Most lawyers I know naturally separate personal relationships from the cases they handle. Maybe that's unusual, but there's no reason why non-lawyers can't take the same approach.
Justices Scalia and Ginsburg exemplified the process of clarity, charity, and understanding.
In this interview, they discuss some of their differences of opinion, but they emphasized that they were good friends. Differences of opinion are not a legitimate basis for disrupting a friendship or working together toward a common purpose.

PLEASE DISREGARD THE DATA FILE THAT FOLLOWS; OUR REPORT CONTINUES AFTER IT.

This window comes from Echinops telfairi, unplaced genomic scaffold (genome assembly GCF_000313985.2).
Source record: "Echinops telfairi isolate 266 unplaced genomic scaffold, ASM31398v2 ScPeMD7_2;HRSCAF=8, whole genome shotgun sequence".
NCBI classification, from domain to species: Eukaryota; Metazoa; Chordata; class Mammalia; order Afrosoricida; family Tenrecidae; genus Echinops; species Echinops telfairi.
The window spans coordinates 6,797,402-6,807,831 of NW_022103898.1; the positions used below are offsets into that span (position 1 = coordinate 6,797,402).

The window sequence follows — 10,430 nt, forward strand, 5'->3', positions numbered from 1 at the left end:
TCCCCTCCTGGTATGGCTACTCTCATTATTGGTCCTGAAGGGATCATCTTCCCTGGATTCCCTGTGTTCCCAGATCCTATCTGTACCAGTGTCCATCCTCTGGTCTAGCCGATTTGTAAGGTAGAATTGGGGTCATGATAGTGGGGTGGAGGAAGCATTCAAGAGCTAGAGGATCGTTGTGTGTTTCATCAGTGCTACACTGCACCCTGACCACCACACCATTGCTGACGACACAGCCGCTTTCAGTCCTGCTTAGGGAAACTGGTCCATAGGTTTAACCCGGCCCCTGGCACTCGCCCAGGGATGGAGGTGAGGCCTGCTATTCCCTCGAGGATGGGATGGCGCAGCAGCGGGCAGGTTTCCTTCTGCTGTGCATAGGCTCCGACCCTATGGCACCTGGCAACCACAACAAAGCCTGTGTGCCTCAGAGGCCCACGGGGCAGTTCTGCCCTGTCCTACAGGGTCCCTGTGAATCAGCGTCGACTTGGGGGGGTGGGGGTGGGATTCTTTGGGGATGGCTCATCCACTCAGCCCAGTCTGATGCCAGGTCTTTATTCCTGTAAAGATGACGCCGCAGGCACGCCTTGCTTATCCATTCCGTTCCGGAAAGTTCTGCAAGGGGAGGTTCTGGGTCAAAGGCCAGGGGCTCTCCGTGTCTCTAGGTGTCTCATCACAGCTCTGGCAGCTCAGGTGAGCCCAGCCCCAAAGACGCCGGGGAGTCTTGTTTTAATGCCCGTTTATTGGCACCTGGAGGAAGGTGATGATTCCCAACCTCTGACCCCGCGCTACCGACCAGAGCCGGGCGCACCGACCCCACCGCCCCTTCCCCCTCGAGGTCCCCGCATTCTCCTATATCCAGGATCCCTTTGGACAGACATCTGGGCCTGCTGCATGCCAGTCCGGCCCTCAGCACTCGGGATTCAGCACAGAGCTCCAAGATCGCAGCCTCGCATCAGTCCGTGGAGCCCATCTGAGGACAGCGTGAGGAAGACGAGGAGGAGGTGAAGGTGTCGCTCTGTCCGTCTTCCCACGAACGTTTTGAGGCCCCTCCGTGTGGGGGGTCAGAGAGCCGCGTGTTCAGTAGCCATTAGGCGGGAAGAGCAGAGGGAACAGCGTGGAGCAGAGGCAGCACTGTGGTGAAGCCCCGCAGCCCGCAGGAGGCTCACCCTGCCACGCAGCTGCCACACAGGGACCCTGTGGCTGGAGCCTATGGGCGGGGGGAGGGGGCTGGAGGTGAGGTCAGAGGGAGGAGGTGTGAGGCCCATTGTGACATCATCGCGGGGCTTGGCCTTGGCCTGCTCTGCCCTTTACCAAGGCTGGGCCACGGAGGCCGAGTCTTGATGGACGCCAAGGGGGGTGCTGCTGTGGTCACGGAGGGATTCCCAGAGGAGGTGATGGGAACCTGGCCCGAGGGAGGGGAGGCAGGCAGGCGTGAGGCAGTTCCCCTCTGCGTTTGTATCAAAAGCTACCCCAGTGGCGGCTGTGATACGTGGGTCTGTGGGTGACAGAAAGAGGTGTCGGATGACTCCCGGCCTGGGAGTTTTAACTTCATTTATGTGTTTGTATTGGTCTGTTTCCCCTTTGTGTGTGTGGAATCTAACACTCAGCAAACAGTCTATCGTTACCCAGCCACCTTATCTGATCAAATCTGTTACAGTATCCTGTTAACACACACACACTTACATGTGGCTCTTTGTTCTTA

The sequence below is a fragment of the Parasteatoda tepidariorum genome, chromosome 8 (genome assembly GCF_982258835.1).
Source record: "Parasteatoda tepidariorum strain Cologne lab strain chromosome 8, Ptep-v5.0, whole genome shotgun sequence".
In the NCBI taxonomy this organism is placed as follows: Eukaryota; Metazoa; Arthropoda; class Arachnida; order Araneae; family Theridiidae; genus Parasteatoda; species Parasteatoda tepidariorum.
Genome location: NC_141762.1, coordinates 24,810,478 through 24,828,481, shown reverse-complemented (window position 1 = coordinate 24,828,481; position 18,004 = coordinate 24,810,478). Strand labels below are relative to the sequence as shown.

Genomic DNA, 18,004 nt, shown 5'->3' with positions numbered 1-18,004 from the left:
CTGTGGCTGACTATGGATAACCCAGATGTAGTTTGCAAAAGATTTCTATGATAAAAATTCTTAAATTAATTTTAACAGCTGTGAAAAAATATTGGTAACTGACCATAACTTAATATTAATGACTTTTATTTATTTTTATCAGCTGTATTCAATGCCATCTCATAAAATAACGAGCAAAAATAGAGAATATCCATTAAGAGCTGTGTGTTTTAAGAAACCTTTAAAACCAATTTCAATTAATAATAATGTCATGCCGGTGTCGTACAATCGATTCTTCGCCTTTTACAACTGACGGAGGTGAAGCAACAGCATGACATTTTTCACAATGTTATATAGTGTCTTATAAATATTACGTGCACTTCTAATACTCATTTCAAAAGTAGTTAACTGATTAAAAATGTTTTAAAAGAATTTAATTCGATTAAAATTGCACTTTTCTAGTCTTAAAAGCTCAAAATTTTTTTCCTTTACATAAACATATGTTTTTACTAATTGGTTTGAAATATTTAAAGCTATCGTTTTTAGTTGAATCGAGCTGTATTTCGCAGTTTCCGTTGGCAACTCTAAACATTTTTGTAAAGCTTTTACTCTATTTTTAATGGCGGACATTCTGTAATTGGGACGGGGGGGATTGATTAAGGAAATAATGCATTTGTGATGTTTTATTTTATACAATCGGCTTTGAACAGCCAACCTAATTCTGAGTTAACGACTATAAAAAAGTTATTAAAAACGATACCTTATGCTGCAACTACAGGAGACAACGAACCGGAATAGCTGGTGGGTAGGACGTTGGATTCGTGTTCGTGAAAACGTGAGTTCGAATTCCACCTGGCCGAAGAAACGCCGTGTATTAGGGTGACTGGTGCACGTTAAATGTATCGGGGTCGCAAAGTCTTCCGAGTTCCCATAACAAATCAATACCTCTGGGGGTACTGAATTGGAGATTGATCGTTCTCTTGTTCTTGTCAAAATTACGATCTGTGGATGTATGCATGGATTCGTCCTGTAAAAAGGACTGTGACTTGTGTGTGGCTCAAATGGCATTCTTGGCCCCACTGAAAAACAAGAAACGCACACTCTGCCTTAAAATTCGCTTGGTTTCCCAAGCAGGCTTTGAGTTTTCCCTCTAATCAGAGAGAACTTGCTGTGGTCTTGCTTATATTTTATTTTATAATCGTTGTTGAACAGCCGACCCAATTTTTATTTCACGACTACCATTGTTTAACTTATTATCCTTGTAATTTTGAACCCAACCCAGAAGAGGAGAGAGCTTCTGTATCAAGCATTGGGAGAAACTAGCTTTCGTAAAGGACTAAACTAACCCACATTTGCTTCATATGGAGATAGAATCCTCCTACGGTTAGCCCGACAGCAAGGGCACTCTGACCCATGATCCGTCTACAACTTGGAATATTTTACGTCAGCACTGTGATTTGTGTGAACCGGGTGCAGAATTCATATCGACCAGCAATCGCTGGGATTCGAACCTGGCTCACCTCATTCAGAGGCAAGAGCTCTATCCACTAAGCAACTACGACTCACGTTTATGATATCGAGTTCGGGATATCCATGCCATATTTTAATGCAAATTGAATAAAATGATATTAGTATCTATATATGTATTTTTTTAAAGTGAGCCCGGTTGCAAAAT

1:05:07 I have never gotten angry at Ruth or any of my colleagues because of the way they voted in an opinion. I mean, if you cannot disagree with your colleagues on the law without taking it personally, you ought to get another day job. It's just not the kind of a job that will allow you to behave that way.
So Ruth and I disagree on the law all the time but it's never had anything to do with our with our friendship.